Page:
Friday, May 15, 2009

Pictures of Evil

It is interesting to contrast the situation in South Africa after Apartheid with American acts of evil in Iraq. The Truth and Reconciliation Commission was formed on the idea that without full knowledge and accounting of the horrors that had been perpetrated, the culture could not move on. The puss had to be cleaned from the wound. But this accounting would not take place if immunity from prosecution was not offered to many of those with knowledge of the horrific acts. Many argued that it was a crime against justice to absolve the guilty, but the pragmatic value and faith in the disinfectant power of sunlight prevailed.

President Obama's decision to keep the photos of American torture of detainees from the world comes from the same pragmatic impulse. Americans and most of the world are ignorant of the absolute desecration of the human spirit that has been executed in our name. Where South Africans knew of the unspeakable acts committed against prisoners and in naming them and the victims, they could confirm worst nightmares of loved ones, we talk only of waterboarding in intentionally deceptive terms (it's like getting your head dunked under water...). What we do not speak of is what else we really did. Seymour Hersh knows, having seen all the Abu Ghraib photos and even that war-hardened reporter who broke the story of the My Lai massacre holds these to be something truly evil.

He said that after he broke Abu Ghraib people are coming out of the woodwork to tell him this stuff. He said he had seen all the Abu Ghraib pictures. He said, "You haven't begun to see evil..." then trailed off. He said, "horrible things done to children of women prisoners, as the cameras run."
He has spoken of children being raped in front of mothers and refused to speak further. We have corroborating evidence for such claims.
Excerpt from statement provided by Kasim Mehaddi Hilas, Detainee #151108, on January 18 2004:

"I saw [name deleted] fucking a kid, his age would be about 15 - 18 years. The kid was hurting very bad and they covered all the doors with sheets. Then when I heard the screaming I climbed the door because on top it wasn't covered and I saw [name deleted] who was wearing the military uniform putting his dick in the little kid's ass. I couldn't see the face of the kid because his face wasn't in front of the door. And the female soldier was taking pictures".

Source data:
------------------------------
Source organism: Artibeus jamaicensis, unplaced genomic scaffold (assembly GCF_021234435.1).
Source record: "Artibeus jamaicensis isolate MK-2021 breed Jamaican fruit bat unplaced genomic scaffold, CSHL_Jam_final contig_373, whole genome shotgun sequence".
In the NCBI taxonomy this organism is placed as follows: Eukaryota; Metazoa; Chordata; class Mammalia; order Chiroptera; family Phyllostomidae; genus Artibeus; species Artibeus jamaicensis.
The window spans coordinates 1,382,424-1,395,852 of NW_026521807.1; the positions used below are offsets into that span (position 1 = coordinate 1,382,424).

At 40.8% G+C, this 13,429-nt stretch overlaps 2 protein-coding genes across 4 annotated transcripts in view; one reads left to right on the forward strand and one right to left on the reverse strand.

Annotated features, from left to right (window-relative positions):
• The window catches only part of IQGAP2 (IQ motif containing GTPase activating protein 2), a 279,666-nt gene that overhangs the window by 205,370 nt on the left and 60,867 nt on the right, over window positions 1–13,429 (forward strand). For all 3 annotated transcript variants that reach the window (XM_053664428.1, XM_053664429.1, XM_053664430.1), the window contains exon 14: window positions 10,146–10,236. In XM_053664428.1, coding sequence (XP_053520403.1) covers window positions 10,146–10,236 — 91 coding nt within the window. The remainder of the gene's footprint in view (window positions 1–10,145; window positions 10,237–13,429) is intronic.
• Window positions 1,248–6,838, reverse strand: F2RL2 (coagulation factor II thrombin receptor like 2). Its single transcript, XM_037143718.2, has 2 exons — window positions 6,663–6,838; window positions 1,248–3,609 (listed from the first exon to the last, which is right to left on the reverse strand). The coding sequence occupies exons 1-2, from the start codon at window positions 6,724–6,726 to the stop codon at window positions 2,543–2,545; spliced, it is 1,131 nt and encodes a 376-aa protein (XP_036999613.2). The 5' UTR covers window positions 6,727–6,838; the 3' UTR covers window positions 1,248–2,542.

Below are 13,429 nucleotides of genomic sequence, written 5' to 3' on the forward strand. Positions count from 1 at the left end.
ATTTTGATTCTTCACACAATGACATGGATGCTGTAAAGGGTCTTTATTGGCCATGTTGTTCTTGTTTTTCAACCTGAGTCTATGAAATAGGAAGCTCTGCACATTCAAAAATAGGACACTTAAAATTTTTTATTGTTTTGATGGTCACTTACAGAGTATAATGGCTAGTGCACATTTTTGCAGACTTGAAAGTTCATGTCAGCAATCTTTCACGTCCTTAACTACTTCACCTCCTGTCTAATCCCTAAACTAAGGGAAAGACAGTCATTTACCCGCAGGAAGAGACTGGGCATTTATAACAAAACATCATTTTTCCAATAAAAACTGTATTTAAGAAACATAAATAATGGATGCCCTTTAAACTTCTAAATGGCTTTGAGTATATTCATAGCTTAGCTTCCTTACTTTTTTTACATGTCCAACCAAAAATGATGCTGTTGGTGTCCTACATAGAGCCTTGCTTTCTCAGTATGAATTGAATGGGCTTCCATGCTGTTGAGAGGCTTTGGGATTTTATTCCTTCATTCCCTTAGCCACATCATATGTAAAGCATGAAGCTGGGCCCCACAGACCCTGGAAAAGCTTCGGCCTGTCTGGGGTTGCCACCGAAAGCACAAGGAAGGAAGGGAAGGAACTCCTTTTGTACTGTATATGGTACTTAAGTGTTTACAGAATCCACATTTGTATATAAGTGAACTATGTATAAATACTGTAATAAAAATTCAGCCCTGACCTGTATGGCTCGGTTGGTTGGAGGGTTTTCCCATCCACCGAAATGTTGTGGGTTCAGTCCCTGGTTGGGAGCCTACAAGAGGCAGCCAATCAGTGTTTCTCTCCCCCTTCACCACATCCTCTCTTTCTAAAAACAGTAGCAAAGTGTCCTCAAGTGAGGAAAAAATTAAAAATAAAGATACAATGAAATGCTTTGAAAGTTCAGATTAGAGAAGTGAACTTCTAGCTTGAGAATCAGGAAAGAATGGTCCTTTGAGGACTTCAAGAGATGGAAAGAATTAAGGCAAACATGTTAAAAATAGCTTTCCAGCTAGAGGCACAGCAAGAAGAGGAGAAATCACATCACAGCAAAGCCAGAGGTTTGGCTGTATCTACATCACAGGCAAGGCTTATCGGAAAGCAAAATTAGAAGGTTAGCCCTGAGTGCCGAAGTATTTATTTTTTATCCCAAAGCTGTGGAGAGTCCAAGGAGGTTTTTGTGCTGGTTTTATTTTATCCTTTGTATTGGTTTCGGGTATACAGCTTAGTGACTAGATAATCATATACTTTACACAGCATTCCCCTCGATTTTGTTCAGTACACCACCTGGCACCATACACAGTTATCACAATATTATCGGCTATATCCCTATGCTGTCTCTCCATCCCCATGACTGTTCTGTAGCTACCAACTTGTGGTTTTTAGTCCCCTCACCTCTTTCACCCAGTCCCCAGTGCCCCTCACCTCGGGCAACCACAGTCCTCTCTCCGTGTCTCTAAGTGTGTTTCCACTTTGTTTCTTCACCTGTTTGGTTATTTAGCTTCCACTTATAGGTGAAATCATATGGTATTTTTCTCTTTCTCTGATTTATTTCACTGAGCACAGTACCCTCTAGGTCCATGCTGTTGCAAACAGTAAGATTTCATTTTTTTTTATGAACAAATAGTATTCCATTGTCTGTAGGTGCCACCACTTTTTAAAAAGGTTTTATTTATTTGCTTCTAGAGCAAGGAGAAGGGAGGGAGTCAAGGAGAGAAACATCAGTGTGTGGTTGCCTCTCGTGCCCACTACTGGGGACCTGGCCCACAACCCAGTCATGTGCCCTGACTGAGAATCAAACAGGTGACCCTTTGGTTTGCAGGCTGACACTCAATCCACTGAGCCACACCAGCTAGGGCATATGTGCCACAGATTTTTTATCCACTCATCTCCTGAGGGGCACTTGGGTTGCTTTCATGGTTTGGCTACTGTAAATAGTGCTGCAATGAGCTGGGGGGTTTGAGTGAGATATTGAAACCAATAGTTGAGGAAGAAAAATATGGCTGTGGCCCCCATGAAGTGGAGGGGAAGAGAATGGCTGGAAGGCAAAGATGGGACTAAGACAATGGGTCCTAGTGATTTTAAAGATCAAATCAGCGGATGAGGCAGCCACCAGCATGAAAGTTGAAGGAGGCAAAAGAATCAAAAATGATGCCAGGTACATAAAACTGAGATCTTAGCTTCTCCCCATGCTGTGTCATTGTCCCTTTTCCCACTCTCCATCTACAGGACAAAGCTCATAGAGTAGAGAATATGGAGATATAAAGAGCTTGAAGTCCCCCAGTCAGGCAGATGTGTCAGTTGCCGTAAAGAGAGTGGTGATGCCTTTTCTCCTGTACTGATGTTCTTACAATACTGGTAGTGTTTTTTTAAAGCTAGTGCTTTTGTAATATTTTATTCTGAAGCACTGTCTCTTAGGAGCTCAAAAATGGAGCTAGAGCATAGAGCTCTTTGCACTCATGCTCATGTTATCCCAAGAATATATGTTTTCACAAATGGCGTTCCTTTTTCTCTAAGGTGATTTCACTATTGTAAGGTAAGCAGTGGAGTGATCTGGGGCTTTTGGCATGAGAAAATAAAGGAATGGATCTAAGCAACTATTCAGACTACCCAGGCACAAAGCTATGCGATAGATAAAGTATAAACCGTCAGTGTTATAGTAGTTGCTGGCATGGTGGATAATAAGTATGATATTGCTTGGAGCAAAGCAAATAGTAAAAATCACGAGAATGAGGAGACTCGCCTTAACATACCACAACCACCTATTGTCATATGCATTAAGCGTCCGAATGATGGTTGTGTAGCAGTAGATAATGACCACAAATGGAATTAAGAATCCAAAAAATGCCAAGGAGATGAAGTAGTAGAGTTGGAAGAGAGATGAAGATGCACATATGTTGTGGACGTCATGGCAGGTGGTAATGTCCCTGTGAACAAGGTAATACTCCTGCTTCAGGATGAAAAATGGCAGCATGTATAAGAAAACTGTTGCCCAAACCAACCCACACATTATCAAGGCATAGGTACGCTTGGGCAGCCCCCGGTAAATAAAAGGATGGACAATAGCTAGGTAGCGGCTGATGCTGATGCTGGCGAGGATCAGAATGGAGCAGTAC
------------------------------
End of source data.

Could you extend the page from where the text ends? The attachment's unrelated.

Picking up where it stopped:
The images in question include pure evil committed by Americans upon innocents whose only crimes were being born in Iraq.

The President thinks that these images are so horrendous that they would likely cause an inferno of hate against us and could possibly destabilize the region, if not the world, and make any diplomatic standing we may be gaining moot. To expose such acts would mandate justice for those who perpetrated and approved them. This would tie up Washington for so long that nothing else could be done. Every conversation about health care, the economy, global warming, everything would stop or become hyper-partisan and polarized. Unlike the South Africa case where sunlight disinfected, here he contends that exposure to the sun would cause geo-political melanoma.

But like South Africa, he thinks that pragmatic progress needs to be traded for justice. But should we? Will avoiding prosecuting all those connected with this lead to a greater likelihood of further atrocities? Is ignorance bliss and can this state of bliss bring about a better world in the end than having our eyes open? Like A Clockwork Orange, do we need to see it to be shocked away from it? We use the phrase "come clean" to perpetrators, will it cleanse us to be honest or will it only cause more harm to know how horrific Americans acted? Do utilitarian concerns trump justice and the right to know?